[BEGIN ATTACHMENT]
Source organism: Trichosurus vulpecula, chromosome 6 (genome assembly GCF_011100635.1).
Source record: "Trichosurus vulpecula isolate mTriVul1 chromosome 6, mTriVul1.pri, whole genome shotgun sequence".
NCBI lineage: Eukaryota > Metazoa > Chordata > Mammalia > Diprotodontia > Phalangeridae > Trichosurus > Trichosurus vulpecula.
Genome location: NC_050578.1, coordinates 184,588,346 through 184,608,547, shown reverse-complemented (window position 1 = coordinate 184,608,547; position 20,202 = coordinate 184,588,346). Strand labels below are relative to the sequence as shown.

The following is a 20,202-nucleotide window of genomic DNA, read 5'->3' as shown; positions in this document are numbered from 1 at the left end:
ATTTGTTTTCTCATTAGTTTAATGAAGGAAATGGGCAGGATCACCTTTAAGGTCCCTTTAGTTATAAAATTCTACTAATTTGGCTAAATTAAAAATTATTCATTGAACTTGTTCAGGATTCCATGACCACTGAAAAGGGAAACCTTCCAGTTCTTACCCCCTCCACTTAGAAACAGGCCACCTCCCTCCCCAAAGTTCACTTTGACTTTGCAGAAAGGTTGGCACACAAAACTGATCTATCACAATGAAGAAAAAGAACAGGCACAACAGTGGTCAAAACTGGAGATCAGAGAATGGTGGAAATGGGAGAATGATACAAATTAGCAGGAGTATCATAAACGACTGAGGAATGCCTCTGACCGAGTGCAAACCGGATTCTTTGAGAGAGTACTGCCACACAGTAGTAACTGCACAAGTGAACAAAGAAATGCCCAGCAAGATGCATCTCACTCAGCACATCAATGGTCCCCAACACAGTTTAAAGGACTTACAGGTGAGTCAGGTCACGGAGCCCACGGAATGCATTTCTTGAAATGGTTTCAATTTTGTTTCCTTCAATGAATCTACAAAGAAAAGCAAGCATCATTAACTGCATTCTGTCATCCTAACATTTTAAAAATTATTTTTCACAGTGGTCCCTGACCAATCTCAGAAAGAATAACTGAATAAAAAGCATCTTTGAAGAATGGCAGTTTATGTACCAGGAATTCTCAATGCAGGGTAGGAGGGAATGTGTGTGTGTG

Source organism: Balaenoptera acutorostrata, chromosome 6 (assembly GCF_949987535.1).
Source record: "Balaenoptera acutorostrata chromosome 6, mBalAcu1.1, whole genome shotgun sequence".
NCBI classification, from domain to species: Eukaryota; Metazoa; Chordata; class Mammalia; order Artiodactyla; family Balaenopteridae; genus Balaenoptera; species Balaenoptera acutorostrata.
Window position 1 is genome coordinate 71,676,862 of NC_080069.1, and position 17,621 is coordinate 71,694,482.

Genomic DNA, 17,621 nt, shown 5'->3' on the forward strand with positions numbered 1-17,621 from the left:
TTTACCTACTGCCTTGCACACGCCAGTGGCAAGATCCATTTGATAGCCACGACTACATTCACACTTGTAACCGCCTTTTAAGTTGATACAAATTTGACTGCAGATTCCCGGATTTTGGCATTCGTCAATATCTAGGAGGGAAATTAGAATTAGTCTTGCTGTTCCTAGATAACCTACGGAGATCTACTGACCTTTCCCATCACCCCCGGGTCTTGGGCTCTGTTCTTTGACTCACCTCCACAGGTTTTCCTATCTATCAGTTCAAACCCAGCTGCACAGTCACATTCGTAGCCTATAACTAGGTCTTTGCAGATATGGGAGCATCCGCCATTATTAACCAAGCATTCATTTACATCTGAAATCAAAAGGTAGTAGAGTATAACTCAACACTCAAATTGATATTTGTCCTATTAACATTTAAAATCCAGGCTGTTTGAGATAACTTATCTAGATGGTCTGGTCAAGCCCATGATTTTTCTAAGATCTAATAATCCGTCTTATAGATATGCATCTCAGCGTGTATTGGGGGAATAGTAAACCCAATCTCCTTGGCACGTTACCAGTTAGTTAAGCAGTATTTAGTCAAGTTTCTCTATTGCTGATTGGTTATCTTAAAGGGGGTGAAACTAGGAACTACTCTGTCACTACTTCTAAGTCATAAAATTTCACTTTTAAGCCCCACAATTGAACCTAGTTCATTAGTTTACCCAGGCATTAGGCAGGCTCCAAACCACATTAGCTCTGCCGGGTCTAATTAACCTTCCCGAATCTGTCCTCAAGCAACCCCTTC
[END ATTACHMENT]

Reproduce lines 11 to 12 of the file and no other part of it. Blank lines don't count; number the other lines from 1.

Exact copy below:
Genomic DNA, 17,621 nt, shown 5'->3' on the forward strand with positions numbered 1-17,621 from the left:
TTTACCTACTGCCTTGCACACGCCAGTGGCAAGATCCATTTGATAGCCACGACTACATTCACACTTGTAACCGCCTTTTAAGTTGATACAAATTTGACTGCAGATTCCCGGATTTTGGCATTCGTCAATATCTAGGAGGGAAATTAGAATTAGTCTTGCTGTTCCTAGATAACCTACGGAGATCTACTGACCTTTCCCATCACCCCCGGGTCTTGGGCTCTGTTCTTTGACTCACCTCCACAGGTTTTCCTATCTATCAGTTCAAACCCAGCTGCACAGTCACATTCGTAGCCTATAACTAGGTCTTTGCAGATATGGGAGCATCCGCCATTATTAACCAAGCATTCATTTACATCTGAAATCAAAAGGTAGTAGAGTATAACTCAACACTCAAATTGATATTTGTCCTATTAACATTTAAAATCCAGGCTGTTTGAGATAACTTATCTAGATGGTCTGGTCAAGCCCATGATTTTTCTAAGATCTAATAATCCGTCTTATAGATATGCATCTCAGCGTGTATTGGGGGAATAGTAAACCCAATCTCCTTGGCACGTTACCAGTTAGTTAAGCAGTATTTAGTCAAGTTTCTCTATTGCTGATTGGTTATCTTAAAGGGGGTGAAACTAGGAACTACTCTGTCACTACTTCTAAGTCATAAAATTTCACTTTTAAGCCCCACAATTGAACCTAGTTCATTAGTTTACCCAGGCATTAGGCAGGCTCCAAACCACATTAGCTCTGCCGGGTCTAATTAACCTTCCCGAATCTGTCCTCAAGCAACCCCTTC